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Creating Sprite Sheets from 3D Pixel Models, Animated in Blender

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Last night around 4:00 am I had this crazy idea. I figured I would post here to see if there's any plausibility behind it. 


As a little background I've done a lot of programming on games, but never any art/modeling/animation.

I'm working on a solo project and need art for it. However the amount of sprites I would like in the game way too high. 


Currently I'm using the Universal LPC Sprite Sheets which you can check out here



Those allow me to change the users look depending on what items are equiped, which I quite like.


The problem is that getting someone to do custom graphics for a game with that many sprite sheets is out of the question  (unless they would do it completely on rev share, lol.) I'm in college and have almost 0 budget.


Brainstorming for a solution I more or less decided the most plausible solution to this, in order to stress my (non-existent) artistic abilities as little as possible would be as follows;


- Use a program like Qubicle Constructor http://www.minddesk.com/ to create a 3d pixel model of a base character, along with pixel models of  base armor and weapons. (They even have it set up to "qubify" predone 3d models, so I could even buy models somewhere and do that.)

- Take the .obj that Qubicle Constructor exports and import it into blender. 

- Use something like rigify in blender to give the model a rig.

EDIT: I've found pre-rigged animations that you can simply import into blender. Ontop of that. It's very easy to qubify something in blender. So the above steps aren't really necessary.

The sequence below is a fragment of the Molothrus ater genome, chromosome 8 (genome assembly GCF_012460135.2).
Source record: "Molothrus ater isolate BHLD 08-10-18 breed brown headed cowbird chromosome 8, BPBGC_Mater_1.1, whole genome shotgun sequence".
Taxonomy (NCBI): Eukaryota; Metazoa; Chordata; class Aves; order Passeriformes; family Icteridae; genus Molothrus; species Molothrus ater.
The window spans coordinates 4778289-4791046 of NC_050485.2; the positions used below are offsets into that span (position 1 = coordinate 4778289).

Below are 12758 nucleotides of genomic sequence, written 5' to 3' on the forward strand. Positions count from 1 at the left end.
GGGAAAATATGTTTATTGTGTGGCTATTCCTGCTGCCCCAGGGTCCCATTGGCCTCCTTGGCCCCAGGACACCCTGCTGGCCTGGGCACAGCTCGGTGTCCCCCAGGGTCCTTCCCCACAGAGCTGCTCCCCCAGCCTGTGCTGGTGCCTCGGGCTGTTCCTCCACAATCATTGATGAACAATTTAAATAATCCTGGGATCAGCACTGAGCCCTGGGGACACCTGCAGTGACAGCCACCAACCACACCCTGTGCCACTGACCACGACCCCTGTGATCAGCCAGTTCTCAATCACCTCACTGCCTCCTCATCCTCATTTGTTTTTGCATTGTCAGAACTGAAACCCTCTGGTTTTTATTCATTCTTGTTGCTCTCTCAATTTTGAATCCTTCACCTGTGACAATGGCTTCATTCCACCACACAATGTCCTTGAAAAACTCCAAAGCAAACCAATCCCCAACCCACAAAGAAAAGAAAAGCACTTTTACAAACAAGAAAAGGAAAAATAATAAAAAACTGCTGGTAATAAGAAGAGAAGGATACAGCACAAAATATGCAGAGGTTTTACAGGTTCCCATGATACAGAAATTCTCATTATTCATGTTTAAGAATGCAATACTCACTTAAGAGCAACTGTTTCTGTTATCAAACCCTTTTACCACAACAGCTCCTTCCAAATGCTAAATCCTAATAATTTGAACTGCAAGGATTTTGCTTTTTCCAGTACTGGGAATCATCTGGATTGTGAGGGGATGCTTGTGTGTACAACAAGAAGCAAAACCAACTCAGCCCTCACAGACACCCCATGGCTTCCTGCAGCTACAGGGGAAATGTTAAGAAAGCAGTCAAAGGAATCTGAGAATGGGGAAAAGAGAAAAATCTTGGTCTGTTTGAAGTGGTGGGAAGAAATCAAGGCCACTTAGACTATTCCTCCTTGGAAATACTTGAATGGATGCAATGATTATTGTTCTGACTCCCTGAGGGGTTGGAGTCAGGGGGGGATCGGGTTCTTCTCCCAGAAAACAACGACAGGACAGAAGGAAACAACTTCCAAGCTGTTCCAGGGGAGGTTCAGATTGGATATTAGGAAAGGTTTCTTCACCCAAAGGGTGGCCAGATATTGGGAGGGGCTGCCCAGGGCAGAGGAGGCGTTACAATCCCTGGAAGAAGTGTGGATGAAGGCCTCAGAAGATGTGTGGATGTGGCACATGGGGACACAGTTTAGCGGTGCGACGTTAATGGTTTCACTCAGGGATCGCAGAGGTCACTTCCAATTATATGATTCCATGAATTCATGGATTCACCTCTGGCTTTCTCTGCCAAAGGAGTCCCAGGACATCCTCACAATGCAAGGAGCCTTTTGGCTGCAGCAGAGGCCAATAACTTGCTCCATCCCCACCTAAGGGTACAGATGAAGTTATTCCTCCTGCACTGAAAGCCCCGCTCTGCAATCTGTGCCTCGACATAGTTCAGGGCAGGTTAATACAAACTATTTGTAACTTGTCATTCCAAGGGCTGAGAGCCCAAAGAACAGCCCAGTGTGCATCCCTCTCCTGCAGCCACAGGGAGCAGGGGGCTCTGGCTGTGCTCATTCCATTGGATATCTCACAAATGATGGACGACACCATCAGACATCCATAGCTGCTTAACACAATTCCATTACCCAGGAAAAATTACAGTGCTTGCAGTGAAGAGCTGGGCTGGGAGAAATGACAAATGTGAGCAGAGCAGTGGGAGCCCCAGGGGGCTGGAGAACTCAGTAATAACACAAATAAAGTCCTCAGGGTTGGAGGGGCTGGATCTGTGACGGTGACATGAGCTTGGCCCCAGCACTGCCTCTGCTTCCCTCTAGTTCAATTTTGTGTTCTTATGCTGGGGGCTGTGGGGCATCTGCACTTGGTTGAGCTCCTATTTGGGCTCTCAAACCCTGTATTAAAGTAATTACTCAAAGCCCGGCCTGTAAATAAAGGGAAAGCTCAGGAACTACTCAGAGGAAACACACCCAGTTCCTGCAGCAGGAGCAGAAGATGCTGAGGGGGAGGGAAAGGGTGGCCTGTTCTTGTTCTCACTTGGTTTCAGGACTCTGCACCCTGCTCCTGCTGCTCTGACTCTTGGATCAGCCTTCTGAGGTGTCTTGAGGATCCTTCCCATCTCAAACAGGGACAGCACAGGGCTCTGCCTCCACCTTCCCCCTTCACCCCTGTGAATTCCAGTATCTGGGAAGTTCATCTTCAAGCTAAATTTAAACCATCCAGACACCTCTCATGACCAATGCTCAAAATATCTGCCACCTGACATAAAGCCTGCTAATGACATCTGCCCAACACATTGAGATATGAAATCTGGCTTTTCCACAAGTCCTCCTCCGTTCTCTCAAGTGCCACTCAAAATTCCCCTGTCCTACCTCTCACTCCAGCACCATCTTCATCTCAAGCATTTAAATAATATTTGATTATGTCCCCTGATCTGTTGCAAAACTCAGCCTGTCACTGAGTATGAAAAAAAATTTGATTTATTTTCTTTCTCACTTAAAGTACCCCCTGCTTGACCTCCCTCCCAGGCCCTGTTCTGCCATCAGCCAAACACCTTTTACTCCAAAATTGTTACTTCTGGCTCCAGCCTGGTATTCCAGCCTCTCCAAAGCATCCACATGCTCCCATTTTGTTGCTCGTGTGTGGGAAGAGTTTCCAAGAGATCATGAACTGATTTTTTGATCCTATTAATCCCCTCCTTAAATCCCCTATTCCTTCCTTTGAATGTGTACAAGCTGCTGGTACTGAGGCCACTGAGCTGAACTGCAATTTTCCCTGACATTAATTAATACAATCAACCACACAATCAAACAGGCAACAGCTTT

- Create animations using that rig.

- Somewhere in here I need to make sure that I can easily add pieces of armor to this rig. Not like completely new pieces, but adding another shape of shield or something like that, and have the animations I've previously done still work nicely.

- Then do something like shown here http://www.polycount.com/forum/showpost.php?p=1615247&postcount=9 to export the animations to spritesheets.

(Here's the 3DS MAX Script http://www.geoffsamuel.com/Script_Files.php?proj=4 )


This way after I did the original animation for each armour piece, and base weapon type, I could add as many weapons and shapes as I wanted. The other benefits I see with this is being able to come up with much more advanced animations than sprite sheets usually have, and being able to create completely new animations rather easily.


If someone who had any background with animation/modeling could tell me if there are any obvious and unavoidable problems with that plan, I would appreciate it. That's all I'm looking for.


EDIT: After some research, this is actually a lot more common than I thought. 


The basic steps would be:

-Find 3d model with some animations.

-Use blender to "qubify" it.

-Set blender up to look how you want it to in the spritesheet.

-Export sequence to pngs

-Create spritesheet from pngs.


And I'm sure their is some way to set parts of a blender model transparent, so I can get sprite sheets or each individual armor piece.

Edited by zachprinz

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This process is fairly commonly done, though I haven't heard of it being done with pixel art before.


I think you'd probably have better luck "pixelizing" the final generated images rather than "cubifying" the 3D model.